Tuesday, March 1, 2016

Oscar Night 2016: Witness!

Well, that was one for the books, and probably the most enjoyable Oscar night for me in the past decade.

Let's start with the people: not only did we push our little basement right up against the edge of its occupancy limits, but everyone seemed to be pulling for all things Mad Max. Shouts of "Witness!" accompanied the six accolades Fury Road eventually garnered, and we were all disappointed that George Miller got shut out of Best Director and Best Picture.
And how about the jacket Fury Road's costume designer wore down the aisle as she went onstage to collect her statuette?

The awards themselves elicited very few exclamations from the assemblage, and the only real surprise came at the end, with Spotlight beating out the heavily favoured The Revenant for Best Picture. Alejandro Innarittu certainly put together a powerful and beautiful movie, and one which especially earned its award for Cinematography, but I was glad to see an upset, especially for an ensemble newspaper pic.

Host Chris Rock not only addressed the #Oscarssowhite controversy, but fully embraced it, and was relentless in bringing the issue forward to elicit both laughs and insights. He definitely ruffled some feathers, and judging from the online comments I've read since, my guests and I may (ironically) be in the minority of people who thought he did a great job.

This year they finally introduced a text crawl so that winners could actually say something instead of hurriedly spitting out a laundry list of obligatory gratitude. Unfortunately, very few of them took advantage of this, but hopefully they keep it around for at least one more year and see if it catches on.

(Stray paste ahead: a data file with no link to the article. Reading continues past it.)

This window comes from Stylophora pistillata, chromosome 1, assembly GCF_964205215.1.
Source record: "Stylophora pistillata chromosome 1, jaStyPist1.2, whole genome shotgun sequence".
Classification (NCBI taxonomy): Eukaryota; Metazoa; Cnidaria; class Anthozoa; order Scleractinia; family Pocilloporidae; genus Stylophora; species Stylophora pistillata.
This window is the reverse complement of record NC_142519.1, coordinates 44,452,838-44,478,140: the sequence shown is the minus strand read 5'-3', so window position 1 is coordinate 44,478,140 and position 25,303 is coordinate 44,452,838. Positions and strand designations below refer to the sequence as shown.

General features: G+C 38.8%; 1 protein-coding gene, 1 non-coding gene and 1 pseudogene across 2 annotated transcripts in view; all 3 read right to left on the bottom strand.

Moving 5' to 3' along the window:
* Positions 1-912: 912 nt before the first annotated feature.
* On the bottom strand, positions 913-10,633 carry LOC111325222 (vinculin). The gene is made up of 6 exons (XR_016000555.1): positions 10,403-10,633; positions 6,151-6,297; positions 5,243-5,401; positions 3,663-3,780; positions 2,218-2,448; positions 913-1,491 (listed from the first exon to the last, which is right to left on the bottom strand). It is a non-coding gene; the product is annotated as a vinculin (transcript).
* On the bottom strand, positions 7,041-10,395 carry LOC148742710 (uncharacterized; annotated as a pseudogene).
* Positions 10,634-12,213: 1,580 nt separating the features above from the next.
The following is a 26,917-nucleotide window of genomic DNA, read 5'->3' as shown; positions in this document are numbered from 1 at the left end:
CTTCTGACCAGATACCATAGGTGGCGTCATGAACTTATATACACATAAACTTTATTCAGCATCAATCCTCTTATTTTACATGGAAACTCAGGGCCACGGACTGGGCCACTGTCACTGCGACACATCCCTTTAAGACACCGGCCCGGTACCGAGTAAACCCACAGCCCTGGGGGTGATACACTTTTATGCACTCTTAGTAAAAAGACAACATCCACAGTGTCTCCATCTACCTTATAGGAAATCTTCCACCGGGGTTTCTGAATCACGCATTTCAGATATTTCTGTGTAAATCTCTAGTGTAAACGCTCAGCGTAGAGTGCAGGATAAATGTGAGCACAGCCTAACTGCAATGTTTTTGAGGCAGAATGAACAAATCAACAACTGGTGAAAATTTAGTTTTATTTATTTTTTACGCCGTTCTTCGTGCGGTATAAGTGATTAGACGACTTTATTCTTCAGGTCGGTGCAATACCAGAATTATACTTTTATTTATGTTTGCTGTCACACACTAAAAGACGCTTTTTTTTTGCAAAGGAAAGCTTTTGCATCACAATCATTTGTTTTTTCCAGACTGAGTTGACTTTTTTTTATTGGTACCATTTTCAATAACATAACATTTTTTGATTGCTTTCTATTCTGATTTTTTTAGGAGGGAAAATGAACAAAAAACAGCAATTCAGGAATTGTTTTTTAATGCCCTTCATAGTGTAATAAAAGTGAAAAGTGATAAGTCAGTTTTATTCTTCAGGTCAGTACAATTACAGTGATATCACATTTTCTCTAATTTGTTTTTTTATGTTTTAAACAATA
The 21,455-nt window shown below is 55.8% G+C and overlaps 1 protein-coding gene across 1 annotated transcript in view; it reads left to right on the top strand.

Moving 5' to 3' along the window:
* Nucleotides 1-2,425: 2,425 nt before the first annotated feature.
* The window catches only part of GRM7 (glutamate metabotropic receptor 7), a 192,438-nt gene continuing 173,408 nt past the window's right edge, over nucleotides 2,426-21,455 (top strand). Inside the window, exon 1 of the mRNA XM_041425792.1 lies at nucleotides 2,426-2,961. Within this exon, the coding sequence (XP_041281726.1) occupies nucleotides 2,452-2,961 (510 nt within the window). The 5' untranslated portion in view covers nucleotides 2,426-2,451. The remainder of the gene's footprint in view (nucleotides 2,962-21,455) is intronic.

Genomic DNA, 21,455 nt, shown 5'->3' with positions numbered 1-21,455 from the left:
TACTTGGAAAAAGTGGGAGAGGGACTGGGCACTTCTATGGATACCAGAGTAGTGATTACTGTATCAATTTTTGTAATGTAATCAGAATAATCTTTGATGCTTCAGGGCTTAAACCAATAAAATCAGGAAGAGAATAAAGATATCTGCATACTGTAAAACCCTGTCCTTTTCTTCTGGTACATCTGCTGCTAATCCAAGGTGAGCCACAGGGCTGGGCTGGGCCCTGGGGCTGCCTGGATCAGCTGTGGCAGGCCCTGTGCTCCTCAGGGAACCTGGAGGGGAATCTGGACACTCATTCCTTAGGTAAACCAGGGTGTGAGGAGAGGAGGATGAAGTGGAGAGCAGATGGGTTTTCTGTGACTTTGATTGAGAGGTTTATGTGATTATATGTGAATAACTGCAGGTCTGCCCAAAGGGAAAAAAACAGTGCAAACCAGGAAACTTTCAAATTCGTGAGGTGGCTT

Some winners stepped away from this unfortunate tradition, including the sound crew from Mad Max who praised George Miller for making a loud, loud movie that also contained silence, the director of Girl in the River who pointed out her film may have helped the Pakistani PM change the law on honour killings, and the writers of The Big Short said pithily, "If you don't want big money to control government, don't vote for candidates who take money from big banks, oil or weirdo billionaires."

Now, let me say that there were some issues with this year's In Memoriam presentation, ably accompanied by Dave Grohl playing The Beatles "Blackbird". Most notably is the inexcusable absence of Abe Vigoda; how in the hell do you include Alex Rocco, who played Moe Green for only two scenes, but leave out the guy who played Sal Tessio? I'm sure it wasn't personal -everyone liked the guy - but it still feels like an infamia.

The bigger issue for me, personally, came during the March of the Dead, the irreverent yet respectful drinking game we play during the In Memoriam segment of the telecast. Now, I can't tell you what a 'good' score is in MOTD, and it is not really a competition. If you don't pay attention to the credits of a movie, you are not likely to have to take too many drinks. On the other hand, if you pay attention to the names of the people who make your movies, but don't read a lot of entertainment news or IMDb, you can end up getting punished. Like severely.